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16th Century Pirate Ships

Fans of pirate culture, boats, and history are often curious to learn more about 16th century pirate ships.

16th Century Pirate Ships

Pirates were known for their large impressive boats from the 13th century onward and many of the specimens' people see today in museums and books date back to around the 16th century. The avid pirate enthusiast recognizes there are several kinds of pirate ships and that design changes took place over the centuries. Read on to learn more about 16th century pirate ships, including what kinds were popular and what they were made out of.

Why Were Pirate Ships Important?

Ships pirates sailed around the ocean were not just vessels to get individuals from one place to another. They were the ships that made it possible for pirates to take over other ships with force. These ships were equipped to pillage and plunder other vessels, while housing a big crew of pirates and storing lots of treasures and supplies.

A pirate ship was the key to a pirate’s success. Often, these were ships had been raided and retrofitted to perform to the standards of a pirate crew. Pirate ships made it possible to take large quantities of materials over large distances, all while controlling the sea trade and stealing supplies from other ships.

16th Century Pirate Ships

Many kinds of fascinating pirate ships are preserved as relics today and their history teaches a lot about pirating centuries ago. Several types of ships were used within the 16th century:

  • One of the most important 16th century pirate ships was the carmusal, which was a merchant ship. It could carry almost one thousand tons of cargo and had four sails. It was much like what we know as a galleon.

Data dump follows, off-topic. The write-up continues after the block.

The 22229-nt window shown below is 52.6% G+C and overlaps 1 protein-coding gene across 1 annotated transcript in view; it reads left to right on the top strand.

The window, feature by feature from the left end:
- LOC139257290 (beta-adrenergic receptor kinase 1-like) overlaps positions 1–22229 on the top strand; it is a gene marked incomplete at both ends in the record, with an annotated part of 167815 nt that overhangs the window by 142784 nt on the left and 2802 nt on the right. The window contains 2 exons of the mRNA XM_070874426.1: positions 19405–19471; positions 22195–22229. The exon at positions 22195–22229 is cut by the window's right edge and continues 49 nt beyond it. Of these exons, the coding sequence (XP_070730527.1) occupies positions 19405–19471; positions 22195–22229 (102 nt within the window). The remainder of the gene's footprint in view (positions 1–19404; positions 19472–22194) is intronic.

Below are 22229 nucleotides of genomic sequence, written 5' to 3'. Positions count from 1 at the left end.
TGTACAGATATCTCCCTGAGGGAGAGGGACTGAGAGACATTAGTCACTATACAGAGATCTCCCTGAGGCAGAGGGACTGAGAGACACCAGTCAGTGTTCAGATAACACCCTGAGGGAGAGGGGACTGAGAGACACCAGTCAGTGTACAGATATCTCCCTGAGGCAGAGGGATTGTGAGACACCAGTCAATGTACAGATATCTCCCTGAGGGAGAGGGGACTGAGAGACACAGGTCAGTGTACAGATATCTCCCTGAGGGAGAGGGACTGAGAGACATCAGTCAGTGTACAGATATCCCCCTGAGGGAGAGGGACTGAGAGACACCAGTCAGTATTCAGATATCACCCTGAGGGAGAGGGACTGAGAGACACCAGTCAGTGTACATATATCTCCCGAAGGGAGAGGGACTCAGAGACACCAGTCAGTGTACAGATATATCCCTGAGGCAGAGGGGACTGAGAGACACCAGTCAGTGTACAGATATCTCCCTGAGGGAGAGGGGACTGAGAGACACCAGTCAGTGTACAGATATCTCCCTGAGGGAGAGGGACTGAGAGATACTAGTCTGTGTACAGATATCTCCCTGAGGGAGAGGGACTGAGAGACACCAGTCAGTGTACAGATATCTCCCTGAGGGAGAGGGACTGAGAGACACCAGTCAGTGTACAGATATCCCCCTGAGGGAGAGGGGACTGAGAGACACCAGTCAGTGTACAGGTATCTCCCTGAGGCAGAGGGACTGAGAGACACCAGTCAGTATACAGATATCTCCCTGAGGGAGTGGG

• Another type of pirate ship was the caravel, which was important for pirates who needed to navigate difficult waters. These fast ships were actually very easy to maneuver. They could withstand strong winds in the opposite directions, which was key for sailing in a storm. These ships were the most popular of the shipping industry in Spain and were a lot like the galleon as well. Since they could not carry as much cargo as other ships, they were phased out during the end of the 16th century.

Caravels were important in the countries of Portugal and Spain during this time period with their use spreading throughout Europe. They might, in fact, be most famous for their use in the late 15th and early 16th century when Columbus sailed on the now famous caravels: the Nina and the Pinta, which were the ships that came to the New World in 1492. Caravels were very popular because they were less than 200 tons in size and therefore were smaller than the galleon. These 16th century ships were square rigged on the back and front masts of the ship.

Other Kinds of Pirate Ships of the 16th Century

You may have heard of the flyboat, which was a type of ship the Dutch used during the 16th century and onward. It could carry several hundred tons of cargo. One of its key characteristics was it had a flat bottom. Two masts on the flyboat were square rigged. The flyboat was used through the 19th century.

Towards the very end of the 16th century, the galleon became the most popular and famous ship. It could vary in size all the way up to 1,000 tonnage and could achieve speeds of 4 to 8 knots as it was being sailed. The galleon had three masts that were square rigged and were usually equipped with artillery like other ships.

The 16th century ships may have all varied, but they all served the similar purpose of carrying goods, treasure, and people back and forth across the Trans-Atlantic.